I’m a technology cynic. Often, I simply can’t see the magic in the bottle that’s being advertised.
Sometimes I just get hung up on semantics. For example, a conversation around Microsoft’s HoloLens once degenerated over my annoyance that everyone was referring to it as “holographic”. It’s not — a hologram is a very specific type of technology. But I probably should be above getting infuriated over some marketing spin.
As a result, I now mostly stay out of the guessing game if I can. For example, if you queried me on the world of fitness trackers, I’d prefer not to venture an opinion. I can’t tell you if such trackers are destined for Apple-style greatness or not. Sure, one day we will all wear some sort of sensor in our clothing, but that’s an easy prediction. Someday cars will almost certainly also fly, but it doesn’t take insight to figure that out.
And one day, virtual reality will matter. But will that be now? Many are predicting 2016 as the year of VR. Against my better judgment, I’m throwing my hat in the ring: 2016 will be the year of VR disappointment.
Let’s get the obvious out of the way first: VR has many uses. And it’s not new. Ford has been using VR since the early 2000s to design cars . I have no doubt that some militaries with deep pockets are doing things with VR we can’t even fathom. Last year, I wrote about a company in Sandton that creates VR environments for mining houses to use in their planning. Even Google finally got the memo. VR will become a big deal in the business world.
But is VR something for the living room? I’m not convinced.
After all, what will you use it for?
You can play games, sure, and gaming is probably VR’s best chance to finding a toehold in homes. But even if we put aside the pricing issue, VR isn’t a team activity. You are on your own or at best joined by another player with a VR set. There is no audience participation, nobody cheering at your near-miss on the track, or how you just totally stomped the enemy in style. I’m not even going to draw comparisons to true party games, the ones where you convince your drunk friends that right now a karaoke game is a great idea.
Instead I expect many YouTube videos of VR goggle-wielding people being messed with by spectators. VR may create new experiences, but it isolates its participants as well.
For this same problem, we can disregard movies. Sure, if you are alone in bed and feel like an immersive experience (or trapped in an airplane seat), VR could be great. But a beer-and-pizza VR movie night sounds about as gimmicky as a silent disco — only the disco is a lot cheaper and at least you still make eye contact with others.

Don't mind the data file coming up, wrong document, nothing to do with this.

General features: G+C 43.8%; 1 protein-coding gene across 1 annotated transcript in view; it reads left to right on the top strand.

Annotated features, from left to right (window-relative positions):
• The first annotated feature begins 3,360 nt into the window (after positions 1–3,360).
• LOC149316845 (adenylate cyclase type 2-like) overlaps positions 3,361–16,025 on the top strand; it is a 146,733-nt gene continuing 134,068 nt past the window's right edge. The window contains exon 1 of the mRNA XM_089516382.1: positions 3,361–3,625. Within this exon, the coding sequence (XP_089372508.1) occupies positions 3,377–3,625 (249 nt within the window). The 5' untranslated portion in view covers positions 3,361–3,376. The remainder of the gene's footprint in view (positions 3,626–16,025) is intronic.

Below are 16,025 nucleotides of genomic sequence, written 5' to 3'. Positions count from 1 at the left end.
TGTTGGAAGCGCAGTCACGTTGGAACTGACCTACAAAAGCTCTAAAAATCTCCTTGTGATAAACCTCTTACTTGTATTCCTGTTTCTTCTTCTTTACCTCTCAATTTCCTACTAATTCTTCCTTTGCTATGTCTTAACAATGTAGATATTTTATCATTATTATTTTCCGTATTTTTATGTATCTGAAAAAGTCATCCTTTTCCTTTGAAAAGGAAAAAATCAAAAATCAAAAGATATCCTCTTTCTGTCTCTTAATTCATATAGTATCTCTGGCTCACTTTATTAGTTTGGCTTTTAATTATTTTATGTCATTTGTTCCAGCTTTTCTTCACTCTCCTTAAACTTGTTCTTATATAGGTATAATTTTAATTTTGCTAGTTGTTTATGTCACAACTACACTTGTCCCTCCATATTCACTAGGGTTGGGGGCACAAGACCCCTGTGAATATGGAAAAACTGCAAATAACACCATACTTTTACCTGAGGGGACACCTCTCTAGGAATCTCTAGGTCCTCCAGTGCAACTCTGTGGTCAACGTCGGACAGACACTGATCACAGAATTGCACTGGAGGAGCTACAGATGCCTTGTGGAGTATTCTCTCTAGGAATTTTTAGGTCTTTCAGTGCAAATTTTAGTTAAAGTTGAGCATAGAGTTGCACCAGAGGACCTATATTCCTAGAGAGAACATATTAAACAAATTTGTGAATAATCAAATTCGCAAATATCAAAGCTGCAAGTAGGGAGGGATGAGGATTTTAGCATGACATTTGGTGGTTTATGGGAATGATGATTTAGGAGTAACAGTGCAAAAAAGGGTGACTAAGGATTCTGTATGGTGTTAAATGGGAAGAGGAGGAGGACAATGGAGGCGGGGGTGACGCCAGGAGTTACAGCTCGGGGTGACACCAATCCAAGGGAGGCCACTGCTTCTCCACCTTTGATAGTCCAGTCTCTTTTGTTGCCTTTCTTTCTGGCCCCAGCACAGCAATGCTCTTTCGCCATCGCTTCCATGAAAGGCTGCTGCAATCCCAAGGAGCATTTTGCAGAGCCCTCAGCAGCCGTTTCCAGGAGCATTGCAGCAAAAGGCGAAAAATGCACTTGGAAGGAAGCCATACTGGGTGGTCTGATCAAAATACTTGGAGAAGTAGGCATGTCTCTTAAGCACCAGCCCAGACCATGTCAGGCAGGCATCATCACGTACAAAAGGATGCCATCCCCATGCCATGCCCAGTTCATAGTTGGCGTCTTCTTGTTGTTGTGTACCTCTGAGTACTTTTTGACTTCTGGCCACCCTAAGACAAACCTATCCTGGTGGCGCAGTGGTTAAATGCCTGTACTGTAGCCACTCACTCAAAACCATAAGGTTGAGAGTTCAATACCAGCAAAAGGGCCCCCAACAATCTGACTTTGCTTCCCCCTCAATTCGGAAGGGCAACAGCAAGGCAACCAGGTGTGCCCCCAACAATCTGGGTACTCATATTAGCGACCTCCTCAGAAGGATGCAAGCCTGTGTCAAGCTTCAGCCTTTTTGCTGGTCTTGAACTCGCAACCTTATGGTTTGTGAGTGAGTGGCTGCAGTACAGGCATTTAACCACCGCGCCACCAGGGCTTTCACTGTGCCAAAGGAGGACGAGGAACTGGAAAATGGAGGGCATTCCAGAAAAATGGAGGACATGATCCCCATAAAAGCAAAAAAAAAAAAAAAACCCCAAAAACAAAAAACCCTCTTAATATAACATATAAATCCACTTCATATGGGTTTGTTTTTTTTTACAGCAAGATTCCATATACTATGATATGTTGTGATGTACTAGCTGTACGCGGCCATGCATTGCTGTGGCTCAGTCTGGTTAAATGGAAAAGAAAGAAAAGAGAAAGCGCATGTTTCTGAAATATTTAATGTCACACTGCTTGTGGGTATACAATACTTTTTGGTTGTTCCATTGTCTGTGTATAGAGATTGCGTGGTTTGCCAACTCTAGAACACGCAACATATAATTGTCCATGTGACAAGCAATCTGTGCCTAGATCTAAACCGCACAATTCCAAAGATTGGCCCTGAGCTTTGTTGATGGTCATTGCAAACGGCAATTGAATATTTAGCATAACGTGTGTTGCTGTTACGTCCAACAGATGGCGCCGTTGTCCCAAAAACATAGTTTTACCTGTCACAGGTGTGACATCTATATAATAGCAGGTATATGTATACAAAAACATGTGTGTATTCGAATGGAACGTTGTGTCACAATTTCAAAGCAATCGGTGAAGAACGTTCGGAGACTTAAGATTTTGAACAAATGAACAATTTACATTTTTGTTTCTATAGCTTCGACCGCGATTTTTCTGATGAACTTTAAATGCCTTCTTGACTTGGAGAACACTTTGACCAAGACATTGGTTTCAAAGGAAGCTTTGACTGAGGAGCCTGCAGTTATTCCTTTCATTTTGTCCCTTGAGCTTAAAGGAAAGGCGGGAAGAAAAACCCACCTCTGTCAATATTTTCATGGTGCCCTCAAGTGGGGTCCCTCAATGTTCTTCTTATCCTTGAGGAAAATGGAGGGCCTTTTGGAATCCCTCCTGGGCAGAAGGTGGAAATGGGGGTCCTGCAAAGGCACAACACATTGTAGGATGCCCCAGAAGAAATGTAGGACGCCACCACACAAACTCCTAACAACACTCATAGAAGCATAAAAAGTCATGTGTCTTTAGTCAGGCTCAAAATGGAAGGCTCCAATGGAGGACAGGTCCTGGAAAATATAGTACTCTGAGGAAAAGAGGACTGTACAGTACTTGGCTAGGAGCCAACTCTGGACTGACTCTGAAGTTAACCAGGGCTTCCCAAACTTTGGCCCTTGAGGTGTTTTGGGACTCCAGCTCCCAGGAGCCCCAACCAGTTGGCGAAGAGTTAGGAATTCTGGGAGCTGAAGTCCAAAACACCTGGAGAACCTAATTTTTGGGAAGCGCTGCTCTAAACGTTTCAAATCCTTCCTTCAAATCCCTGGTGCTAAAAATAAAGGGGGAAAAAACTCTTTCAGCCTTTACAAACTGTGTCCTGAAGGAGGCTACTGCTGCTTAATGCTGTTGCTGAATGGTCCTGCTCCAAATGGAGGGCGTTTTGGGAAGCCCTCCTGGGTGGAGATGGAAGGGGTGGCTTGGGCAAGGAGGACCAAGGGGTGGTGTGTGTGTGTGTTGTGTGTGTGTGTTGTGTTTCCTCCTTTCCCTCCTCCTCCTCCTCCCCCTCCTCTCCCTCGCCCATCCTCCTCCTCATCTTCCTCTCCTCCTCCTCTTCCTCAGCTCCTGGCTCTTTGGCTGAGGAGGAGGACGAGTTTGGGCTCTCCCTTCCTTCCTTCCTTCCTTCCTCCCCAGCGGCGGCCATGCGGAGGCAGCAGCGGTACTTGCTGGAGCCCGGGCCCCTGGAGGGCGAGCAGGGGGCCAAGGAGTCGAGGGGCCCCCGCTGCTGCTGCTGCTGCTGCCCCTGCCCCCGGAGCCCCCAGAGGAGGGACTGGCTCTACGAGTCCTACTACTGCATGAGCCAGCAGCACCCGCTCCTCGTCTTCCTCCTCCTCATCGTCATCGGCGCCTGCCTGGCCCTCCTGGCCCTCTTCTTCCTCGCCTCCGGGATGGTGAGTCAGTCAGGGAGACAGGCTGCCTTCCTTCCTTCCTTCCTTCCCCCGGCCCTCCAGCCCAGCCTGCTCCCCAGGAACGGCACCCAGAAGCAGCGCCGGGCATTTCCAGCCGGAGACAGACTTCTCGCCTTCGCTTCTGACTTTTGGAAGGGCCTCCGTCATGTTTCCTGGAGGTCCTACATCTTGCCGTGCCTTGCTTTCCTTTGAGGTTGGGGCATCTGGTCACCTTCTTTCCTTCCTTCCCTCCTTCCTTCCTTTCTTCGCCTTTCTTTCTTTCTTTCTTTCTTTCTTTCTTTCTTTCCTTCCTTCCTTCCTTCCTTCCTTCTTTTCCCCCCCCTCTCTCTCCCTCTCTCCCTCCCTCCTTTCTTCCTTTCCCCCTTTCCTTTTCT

You could watch news footage, but would you want to? You could visit foreign places, perhaps experience climbing Everest. Yet such experiences will wear thin and it will quickly dawn on you that you have invested in an elaborate and expensive Google Street View experience. Yes, VR is far better than Street View, but moving around the Forbidden Palace in VR is still the same concept as skulking through it in Google Maps. You don’t exactly rush home for it.
Ah, but what about pornography, you ask? Well, hey, you go ahead and watch VR porn. Just be sure you lock the door. If VR porn gets anywhere, it will be on Google Cardboard or Samsung’s mobile-powered VR gear. Parents, if you bought your teenagers one of those, know that knocking on their door is no longer enough.
Seriously, VR porn sounds about as appealing as those seedy 1970s XXX theatres. So, no, I don’t see that taking off, at least not in a way that HTC or Oculus will want to boast about it in a press release.
The business world will adopt VR as it becomes more available. But companies aren’t early adopters: they don’t line up like Apple fanatics on launch day. There won’t be major VR trends in the enterprise space until 2017, or later.
I could see VR create a kind of arcade revival. The gaming grottos of old that you’d find tucked next to cinemas, where Street Fighter 2 seemed to be an eternal fixture — now that could be a VR haven. Instead of popping coins to bash your date’s inferior joystick-fu, you treat them to a walk among the dinosaurs.
That makes sense. Training with VR makes sense. Museum VR displays make sense. Sleeping face down on your desk while you are supposed to be paying attention in a virtual boardroom makes sense. But VR as the next big media experience for your home? Not so much.
Others have noted this as well, though some hedge their bets on a killer app: that piece of software that makes everyone sit up and pay attention. But to me the proposition of VR as a consumer device in the tradition of a smartphone, DVD player or even a gaming console is fundamentally flawed. At best it’s an isolated gaming experience (in the real world) and at worst an expensive ice-breaking gimmick for parties. I don’t see the mainstream value in that, unlike many of the technology’s evangelists.
This year will be a slow one for VR, because the consumer applications are actually highly niche and the system requirements so hefty that a PlayStation 4 is considered low end. It more likely to be that gadget you paid a lot for, but now sits on your shelf, gathering dust that only gets brushed off when you want to impress visitors.
- James Francis is a freelance writer whose work has appeared in several local and international publications
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